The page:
In response to my challenge that these in-store presences help shift hardware but not books, Michael hinted that more was to come on this front, saying: “We’ve only begun to scratch the surface of what that in-store content selling experience can be. There’s a lot of work to be done there and a lot of experimentation that’s going on internally around how best to drive that.”

One of the challenges, he told me, is “how do we best co-ordinate the promotion of new titles across print and digital, how do we work with publishers so that they’re looking across formats when they’re considering how to launch new titles or new authors.”

Under the Agency pricing arrangements in place when we spoke last year, it was almost impossible for retailers such as Kobo to offer price promotions and loyalty deals to readers on the very latest big books.

However in recent months Apple and the publishers have had to give ground to EU and US regulators, allowing more flexibility in how books are priced and sold.

On the subject of enticing readers to part with their money, Tamblyn said: “Loyalty cards start to become more possible as Agency 2.0 comes into being but we’re looking at a lot of different ways that you can motivate people to make that next purchase.”

He added that “the most powerful thing we can do to initiate the next purchase is be really good at figuring out what the next best book to read is after you’ve finished your last one, and timing that recommendation just right so that as you’re coming off a great reading experience the next book is in front of you ready to go.”

“There’s the easy stuff which is the next book in a series or another book by that author, but how do we get you to authors that are like the author you’ve just read? Or within a similar genre?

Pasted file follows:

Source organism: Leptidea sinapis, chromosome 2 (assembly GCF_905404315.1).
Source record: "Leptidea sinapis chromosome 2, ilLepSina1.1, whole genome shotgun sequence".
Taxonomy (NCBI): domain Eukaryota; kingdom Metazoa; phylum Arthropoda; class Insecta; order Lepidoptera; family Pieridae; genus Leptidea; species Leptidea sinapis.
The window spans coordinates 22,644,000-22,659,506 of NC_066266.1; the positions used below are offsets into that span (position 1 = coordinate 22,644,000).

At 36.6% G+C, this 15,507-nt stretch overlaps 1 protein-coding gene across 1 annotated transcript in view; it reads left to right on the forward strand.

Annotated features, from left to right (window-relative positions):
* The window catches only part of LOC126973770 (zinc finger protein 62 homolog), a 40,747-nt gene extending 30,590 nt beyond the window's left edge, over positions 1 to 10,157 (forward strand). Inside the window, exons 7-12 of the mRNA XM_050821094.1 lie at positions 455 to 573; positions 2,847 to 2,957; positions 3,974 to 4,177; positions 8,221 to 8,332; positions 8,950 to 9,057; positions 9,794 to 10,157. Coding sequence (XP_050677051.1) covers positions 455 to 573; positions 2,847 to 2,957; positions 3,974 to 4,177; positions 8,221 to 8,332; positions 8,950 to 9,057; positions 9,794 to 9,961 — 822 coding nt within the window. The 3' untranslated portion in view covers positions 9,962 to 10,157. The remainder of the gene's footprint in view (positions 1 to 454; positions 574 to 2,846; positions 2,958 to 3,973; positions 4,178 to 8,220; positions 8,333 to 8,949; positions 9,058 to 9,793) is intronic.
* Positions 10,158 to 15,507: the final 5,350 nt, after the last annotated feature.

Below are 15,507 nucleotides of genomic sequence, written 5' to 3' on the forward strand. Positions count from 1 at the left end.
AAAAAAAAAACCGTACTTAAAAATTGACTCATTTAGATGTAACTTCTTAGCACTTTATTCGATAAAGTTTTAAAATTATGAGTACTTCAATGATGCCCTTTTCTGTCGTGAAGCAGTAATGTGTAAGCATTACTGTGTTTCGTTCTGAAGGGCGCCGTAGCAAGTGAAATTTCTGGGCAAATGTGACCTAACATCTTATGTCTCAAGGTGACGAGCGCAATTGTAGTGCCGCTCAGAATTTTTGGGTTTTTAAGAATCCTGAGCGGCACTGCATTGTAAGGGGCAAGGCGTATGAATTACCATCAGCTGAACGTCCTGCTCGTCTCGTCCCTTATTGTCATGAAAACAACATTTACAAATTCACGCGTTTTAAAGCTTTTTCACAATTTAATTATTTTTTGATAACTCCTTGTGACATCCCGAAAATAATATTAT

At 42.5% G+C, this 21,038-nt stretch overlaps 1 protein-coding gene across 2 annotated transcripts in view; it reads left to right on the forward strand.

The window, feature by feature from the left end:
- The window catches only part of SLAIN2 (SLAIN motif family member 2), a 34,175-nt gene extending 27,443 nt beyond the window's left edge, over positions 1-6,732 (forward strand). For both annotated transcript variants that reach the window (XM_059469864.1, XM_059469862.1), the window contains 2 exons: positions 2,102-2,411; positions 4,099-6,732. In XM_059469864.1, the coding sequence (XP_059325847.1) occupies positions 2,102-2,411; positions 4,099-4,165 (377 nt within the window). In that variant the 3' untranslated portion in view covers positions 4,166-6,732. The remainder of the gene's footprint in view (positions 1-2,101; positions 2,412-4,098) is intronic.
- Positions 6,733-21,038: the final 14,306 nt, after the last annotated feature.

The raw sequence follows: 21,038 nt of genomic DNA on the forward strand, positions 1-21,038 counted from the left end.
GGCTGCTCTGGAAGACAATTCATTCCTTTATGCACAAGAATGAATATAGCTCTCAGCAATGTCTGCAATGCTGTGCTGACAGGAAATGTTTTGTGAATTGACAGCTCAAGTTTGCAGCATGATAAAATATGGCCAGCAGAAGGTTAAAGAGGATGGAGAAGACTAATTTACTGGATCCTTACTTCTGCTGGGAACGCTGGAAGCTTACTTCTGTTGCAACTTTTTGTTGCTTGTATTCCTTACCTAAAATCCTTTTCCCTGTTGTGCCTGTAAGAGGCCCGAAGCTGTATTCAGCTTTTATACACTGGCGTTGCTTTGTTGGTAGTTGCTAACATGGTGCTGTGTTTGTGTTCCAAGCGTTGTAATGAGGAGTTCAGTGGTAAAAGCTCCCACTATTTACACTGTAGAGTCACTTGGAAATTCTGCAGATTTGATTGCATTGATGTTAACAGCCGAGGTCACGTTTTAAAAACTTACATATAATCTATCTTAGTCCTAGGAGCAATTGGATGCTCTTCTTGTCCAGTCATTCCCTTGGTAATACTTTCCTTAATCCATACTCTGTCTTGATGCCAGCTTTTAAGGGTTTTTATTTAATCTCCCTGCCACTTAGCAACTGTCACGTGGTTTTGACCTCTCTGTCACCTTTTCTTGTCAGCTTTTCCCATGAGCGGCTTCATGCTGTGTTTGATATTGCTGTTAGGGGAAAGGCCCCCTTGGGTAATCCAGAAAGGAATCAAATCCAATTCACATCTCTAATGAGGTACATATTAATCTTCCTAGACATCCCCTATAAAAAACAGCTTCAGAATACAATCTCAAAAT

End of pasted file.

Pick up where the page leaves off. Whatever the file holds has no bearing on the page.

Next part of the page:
“In many ways, the most powerful thing we can do as an ebook retailer is introduce you to a new author you’ve never heard of but who we believe you’re gong to like, who has a large collection of titles you haven’t look at yet. That’s kind of the most powerful economic act we can do as a retailer.

“And the data and recommendation technology that sits behind Kobo is unlike anything you could ever find in a physical book store.”

When I met Michael last year, the LBF digital zone was awash with cheap OEM readers looking for retailers to sell them. This year the number of stalls selling small-brand e-ink readers had fallen to just one.

Does he think we’ve arrived at a point where the choice is really just between a NOOK, a Kindle, an iPad and a Kobo?

“The best way to answer that question is say that the companies that stay in this market and continue to be competitive in this market have to have a number of different qualities.

“They have to have more than just a device, it has to be devices that are integrated with an incredible reading experience, best in class e-commerce solution, it’s about the integration of reading and Social, it’s about the ability to support many different kinds of content across both colour and black and white.

“I would say it’s also about being international, being in more than one or two markets, the players who remain competitive in this get to leverage the growth and marketshare they have across a number of different countries to continue to sustain investment and innovation.

“If you don’t have that, it gets harder and harder for you.”